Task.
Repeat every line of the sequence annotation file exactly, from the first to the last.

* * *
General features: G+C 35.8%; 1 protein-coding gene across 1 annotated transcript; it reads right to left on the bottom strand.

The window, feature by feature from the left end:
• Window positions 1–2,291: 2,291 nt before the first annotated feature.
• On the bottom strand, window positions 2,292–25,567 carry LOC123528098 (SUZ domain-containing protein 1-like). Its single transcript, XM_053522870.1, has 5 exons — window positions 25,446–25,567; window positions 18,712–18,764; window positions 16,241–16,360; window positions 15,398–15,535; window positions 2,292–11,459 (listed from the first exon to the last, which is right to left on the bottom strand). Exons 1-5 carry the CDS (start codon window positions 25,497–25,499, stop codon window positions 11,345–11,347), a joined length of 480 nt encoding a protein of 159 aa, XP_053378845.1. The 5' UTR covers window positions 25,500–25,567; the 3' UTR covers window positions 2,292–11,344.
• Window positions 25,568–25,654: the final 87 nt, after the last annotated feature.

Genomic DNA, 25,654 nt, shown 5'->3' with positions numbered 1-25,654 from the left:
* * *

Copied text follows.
General features: G+C 35.8%; 1 protein-coding gene across 1 annotated transcript; it reads right to left on the bottom strand.

The window, feature by feature from the left end:
• Window positions 1–2,291: 2,291 nt before the first annotated feature.
• On the bottom strand, window positions 2,292–25,567 carry LOC123528098 (SUZ domain-containing protein 1-like). Its single transcript, XM_053522870.1, has 5 exons — window positions 25,446–25,567; window positions 18,712–18,764; window positions 16,241–16,360; window positions 15,398–15,535; window positions 2,292–11,459 (listed from the first exon to the last, which is right to left on the bottom strand). Exons 1-5 carry the CDS (start codon window positions 25,497–25,499, stop codon window positions 11,345–11,347), a joined length of 480 nt encoding a protein of 159 aa, XP_053378845.1. The 5' UTR covers window positions 25,500–25,567; the 3' UTR covers window positions 2,292–11,344.
• Window positions 25,568–25,654: the final 87 nt, after the last annotated feature.

Genomic DNA, 25,654 nt, shown 5'->3' with positions numbered 1-25,654 from the left: